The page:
• Be willing to make compromises. I would have loved to have been writing full-time in Florida, however marketing a self-published book is no easy task. But with the reduced living expenses after selling the money pit we once called home, I was able to take on part-time accounting jobs and write the rest of the week. The Affordable Healthcare Act was a godsend. Years ago, when my children were young I ran my own bookkeeping business from my kitchen table. I am forever grateful for the opportunity to stay at home with them during those early years, but as the millennium approached, the cost of health insurance continued to rise. My husband and I could no longer afford to both be self-employed. Who do you think had to take the job with benefits, the bookkeeper or the house painter? Correct, that would be me, the bookkeeper. In Florida, I was back at work freelancing with a variety of businesses. With the reduced bills and decreased spending on unnecessary things, 10 months after arriving in the Sunshine State, I managed to publish my second novel, Take Me Home, a story about a woman who has been kicked around by life but keeps searching for happiness and eventually finds herself running a small fishing lodge along the Snake River in southeastern Idaho. Which brings me to Item Five.
  • If you write it, it might happen. This falls under the category Truth is Stranger Than Fiction. Two years and two months after moving to Florida, opportunity knocked. My husband and I had talked about working at a Bed and Breakfast for years and started actively seeking a job through a website called On a recent Friday morning I sent our resumes to two inns in Colorado and one in New England. Saturday morning I received an email from the inn in New England which led to a phone interview on Sunday, and on Monday a trip an hour north of where we live to a beachside town where the owners were vacationing. The interview went well. "You need to visit the inn," the owners told us. "As soon as you can. We'd like to fill the position by the middle of May." We booked the tickets the next day and I purchased a few sweaters for the trip north. Shoes too. Except when walking in sneakers, I haven't worn socks in two years.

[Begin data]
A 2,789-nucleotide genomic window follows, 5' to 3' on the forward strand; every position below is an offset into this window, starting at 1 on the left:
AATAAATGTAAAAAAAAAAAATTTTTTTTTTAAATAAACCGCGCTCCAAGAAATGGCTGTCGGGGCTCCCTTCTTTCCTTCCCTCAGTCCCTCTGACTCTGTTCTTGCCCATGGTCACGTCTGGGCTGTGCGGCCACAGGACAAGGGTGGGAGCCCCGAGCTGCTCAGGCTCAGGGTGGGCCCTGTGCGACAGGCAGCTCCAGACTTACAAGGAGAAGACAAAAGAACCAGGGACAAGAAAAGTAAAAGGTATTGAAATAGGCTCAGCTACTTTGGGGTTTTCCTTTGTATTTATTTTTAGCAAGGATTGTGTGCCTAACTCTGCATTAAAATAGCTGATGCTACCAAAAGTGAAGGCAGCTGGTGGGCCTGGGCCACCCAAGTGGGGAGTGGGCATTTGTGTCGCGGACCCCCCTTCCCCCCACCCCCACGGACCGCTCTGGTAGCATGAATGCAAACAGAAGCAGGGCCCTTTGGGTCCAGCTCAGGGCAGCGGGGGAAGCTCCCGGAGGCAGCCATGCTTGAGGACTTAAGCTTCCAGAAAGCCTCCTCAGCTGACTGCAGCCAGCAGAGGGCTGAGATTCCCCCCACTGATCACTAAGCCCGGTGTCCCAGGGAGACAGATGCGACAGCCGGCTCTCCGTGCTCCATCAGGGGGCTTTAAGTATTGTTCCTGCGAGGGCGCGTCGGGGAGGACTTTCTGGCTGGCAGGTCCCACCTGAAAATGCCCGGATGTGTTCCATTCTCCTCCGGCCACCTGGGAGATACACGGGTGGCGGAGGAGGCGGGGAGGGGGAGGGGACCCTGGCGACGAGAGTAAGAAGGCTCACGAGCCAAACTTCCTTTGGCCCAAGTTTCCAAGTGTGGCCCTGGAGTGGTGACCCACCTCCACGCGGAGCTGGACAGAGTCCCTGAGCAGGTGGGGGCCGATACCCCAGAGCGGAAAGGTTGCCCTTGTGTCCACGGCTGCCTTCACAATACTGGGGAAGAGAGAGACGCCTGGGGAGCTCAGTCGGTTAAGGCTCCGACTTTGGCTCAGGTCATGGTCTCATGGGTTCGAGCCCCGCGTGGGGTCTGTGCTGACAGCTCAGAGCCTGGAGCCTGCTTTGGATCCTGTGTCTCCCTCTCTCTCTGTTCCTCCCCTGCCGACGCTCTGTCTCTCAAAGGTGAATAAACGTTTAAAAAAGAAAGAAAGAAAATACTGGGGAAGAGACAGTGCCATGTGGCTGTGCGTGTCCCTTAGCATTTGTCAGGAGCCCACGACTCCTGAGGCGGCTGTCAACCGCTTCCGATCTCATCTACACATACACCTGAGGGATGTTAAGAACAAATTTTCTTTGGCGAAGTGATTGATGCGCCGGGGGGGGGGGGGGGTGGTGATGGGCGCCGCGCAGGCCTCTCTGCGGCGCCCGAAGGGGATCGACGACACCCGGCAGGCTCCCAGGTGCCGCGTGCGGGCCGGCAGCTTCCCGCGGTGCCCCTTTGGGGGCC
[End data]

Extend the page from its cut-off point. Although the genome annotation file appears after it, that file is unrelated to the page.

• Ten days after applying for the job, my husband and I can call ourselves innkeepers and I am going to need to buy not only more sweaters but socks and winter boots too. Back in Florida, we are packing boxes for the fourth time in two years. At the age of fifty-eight we are off on another adventure.

    Over the past year, I finished a third novel. It was ready to go last week but there was the minor delay due to the major life change. It seems oddly appropriate that we flew to New England on April Fool's Day. Are we nuts? Who would return to New England after the winter they just had? Is winter even over up there? And it's true, some people do think I'm crazy. One of my readers on Amazon commented, "usually by the time you're middle aged, you've worked through your choices in life... In my opinion, you don't have daydreams about how romantic your life should be."

    It seems a rather bleak outlook to me. In my opinion, daydream believers sometimes do succeed at bringing their dreams to life. I wrote a book about a woman escaping a cubicle to run a B&B and here I am, a woman who left her mundane cubicle job and is about to run an inn in Connecticut. But I'm even crazier than you might think because I have more than one dream. My third novel is now available on Amazon. It's titled Life Is All This. And that is certainly true.

    ***Please visit my blog to follow my continuing adventures in writing and innkeeping.